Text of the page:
(This is the problem with test rides - they never allow you long enough to really find any potential problems... but really it's my fault as needless to say on my two test rides I didn't really get off it and try pushing it around or doing too many low speed turns (like u-turns on a narrow road);

    I do try to concentrate on a nice relaxed grip but I can see my arms are just are bit too straight and therefore I assume I'm putting too much strain on my palm/thumb/wrist area.... maybe it's just not enough strength or little-used muscle groups but I thought bar risers or a cant adjustment on the bars might resolve that.

    Apart from getting the suspension lowered somebody on the F800riders.org forum suggested just getting boots with good thick soles - which is a great idea but then you need to be careful as you risk losing feel when changing gear & braking. (Edit: I'm going to go and look at boots this weekend as I'm currently using a pair of shorty AlpineStars which are great for summer but a bit cold in winter and really have very little sole to speak of.)

    I really don't know if there's anyone out there that specialises in helping tune bikes to their riders (and vice versa perhaps) so I have to I'll go back to the dealer and see what they can suggest but they seemed to think I'd be able to find someone easily.... though they couldn't name anyone themselves!
  4. uploadfromtaptalk1375342564470.
    Got this at home it fits f800 I also think it fits f700
  5. That looks good... can you let me the brand/model etc? Assuming you want to sell so how much do you want for it? And do you have the matching clutch lever by any chance?
  6. Well, if you were in Crunulla, pointing you to someone in Hornsby might not be too helpful.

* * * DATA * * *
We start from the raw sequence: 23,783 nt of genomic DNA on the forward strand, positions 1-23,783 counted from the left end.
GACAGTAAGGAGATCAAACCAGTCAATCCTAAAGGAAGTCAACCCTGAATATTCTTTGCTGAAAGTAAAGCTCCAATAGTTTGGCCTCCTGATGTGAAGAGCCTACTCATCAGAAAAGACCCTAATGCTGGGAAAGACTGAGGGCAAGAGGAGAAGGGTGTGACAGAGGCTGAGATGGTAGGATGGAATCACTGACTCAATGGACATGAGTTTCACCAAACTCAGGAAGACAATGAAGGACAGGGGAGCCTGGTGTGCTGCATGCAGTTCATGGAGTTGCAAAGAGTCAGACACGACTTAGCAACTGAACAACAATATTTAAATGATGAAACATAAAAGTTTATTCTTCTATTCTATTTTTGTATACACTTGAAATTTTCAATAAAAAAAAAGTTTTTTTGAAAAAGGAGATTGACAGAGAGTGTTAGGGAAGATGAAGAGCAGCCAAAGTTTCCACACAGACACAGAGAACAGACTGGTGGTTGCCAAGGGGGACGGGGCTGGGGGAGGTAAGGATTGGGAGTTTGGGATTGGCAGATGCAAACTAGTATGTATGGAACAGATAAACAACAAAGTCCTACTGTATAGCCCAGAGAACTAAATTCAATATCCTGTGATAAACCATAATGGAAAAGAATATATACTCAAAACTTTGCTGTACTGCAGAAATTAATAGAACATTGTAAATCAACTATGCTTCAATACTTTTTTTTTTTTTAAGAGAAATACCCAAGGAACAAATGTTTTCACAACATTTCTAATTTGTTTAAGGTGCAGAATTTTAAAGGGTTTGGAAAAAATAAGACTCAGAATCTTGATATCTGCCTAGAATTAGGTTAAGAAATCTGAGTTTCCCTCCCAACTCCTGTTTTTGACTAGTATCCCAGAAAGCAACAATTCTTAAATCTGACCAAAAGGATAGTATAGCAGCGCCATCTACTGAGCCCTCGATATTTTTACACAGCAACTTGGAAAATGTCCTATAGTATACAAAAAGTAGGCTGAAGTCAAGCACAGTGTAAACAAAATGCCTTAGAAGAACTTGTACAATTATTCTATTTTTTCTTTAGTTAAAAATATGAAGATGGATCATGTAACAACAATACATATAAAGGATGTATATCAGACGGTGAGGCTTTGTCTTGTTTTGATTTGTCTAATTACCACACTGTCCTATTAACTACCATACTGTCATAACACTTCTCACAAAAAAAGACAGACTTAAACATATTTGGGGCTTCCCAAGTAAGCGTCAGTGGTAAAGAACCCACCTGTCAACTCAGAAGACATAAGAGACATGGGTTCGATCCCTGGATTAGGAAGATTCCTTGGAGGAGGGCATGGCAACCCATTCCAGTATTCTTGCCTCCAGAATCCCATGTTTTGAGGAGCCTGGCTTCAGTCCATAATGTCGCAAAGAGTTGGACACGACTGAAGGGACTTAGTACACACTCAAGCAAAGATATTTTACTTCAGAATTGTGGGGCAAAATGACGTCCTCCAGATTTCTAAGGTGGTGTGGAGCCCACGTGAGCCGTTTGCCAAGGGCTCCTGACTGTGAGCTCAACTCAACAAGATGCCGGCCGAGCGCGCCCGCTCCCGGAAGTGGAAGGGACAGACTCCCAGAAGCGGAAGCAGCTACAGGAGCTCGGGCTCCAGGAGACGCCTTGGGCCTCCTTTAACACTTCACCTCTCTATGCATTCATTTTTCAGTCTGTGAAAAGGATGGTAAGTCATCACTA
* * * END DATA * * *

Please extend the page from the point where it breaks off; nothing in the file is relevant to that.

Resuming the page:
OK, so the point of the question was that if you plan to do some mildly serious dirt riding, mybe you don't really want to lower the suspension too much.

    Oh! "Comfort" seats often translate to broader than standard, requiring slightly longer legs than standard to usefully touch the ground.

    Ask around, maybe you could borrow a low seat for a day or two to test.

    Yeah, sheep skin is just too daggy, especially if you're from N.Z. ;)

    Another option is push bike riding nixs, they come with internal padding, doubles as an incontinence pad if you get over-excited, and, under normal motorbike riding pants, no one need know. :)

    Very few test riders do.

    Possibly so, but, as I said, don't panic trying to fix that problem.

    There is a good chance that, once your gut muscles (for the lack of a better technical term) build up, you should be able to carry more weight off your hands.

    If you end up needing it, adjusting the height of the bars is fairly simple, but don't rush into it.

    That was a potential suggestion, especially if you have plans to use the bike riding on rough dirt, as it saves you loosing ride height.

    Remember, it is fairly easy to adjust the gear lever to give more space between it and the foot peg.

    Out of curiosity, what dealer are we talking here?

    The guy I would recommend if Michael Cook at Castle Hill Motorcycles, but it is a fair hike from Crowie. If you do go to him, tell him CrazyCam suggested it.

    I have no idea if this is any use to you, but, more or less any weekday afternoon, typically from 3.00pm or so till 7.00pm, you could drop into my place in Beecroft, for a wee chat about what might, or might not need to be done.
  7. Thanks Cam - lots of good info and ideas there.

    No, not planning any extreme off road, just the odd gravel side road when I come across them will pretty much be the extent of it for now.

    Still not really keen to consider the low seat as on my first test ride it was so uncomfortable it actually put me off the bike (though I suppose you can get used to anything). When I returned and told the dealer he actually laughed and agreed it wasn't the most comfy. The comfort seat probably is a bit wider as you suggest so that doesn't help I guess. :-(